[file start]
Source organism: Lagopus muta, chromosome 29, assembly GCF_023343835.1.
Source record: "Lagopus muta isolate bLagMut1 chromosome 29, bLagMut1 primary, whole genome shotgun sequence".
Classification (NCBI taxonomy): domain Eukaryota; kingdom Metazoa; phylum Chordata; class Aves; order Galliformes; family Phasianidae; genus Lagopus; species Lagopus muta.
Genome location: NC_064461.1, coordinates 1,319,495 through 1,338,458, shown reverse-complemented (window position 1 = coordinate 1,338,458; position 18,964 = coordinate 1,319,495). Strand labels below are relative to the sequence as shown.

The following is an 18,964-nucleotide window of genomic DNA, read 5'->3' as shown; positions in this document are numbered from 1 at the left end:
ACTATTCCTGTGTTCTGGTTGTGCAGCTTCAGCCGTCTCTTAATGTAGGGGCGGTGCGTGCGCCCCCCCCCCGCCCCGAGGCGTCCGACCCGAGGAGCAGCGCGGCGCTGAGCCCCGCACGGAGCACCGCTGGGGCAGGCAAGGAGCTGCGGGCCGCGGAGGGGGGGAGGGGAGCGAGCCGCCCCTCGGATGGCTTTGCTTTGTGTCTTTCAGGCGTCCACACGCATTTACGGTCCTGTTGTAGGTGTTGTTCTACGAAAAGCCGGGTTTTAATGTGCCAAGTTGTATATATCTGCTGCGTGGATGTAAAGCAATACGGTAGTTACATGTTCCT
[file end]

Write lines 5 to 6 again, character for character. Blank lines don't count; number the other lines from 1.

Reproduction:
The following is an 18,964-nucleotide window of genomic DNA, read 5'->3' as shown; positions in this document are numbered from 1 at the left end:
ACTATTCCTGTGTTCTGGTTGTGCAGCTTCAGCCGTCTCTTAATGTAGGGGCGGTGCGTGCGCCCCCCCCCCGCCCCGAGGCGTCCGACCCGAGGAGCAGCGCGGCGCTGAGCCCCGCACGGAGCACCGCTGGGGCAGGCAAGGAGCTGCGGGCCGCGGAGGGGGGGAGGGGAGCGAGCCGCCCCTCGGATGGCTTTGCTTTGTGTCTTTCAGGCGTCCACACGCATTTACGGTCCTGTTGTAGGTGTTGTTCTACGAAAAGCCGGGTTTTAATGTGCCAAGTTGTATATATCTGCTGCGTGGATGTAAAGCAATACGGTAGTTACATGTTCCT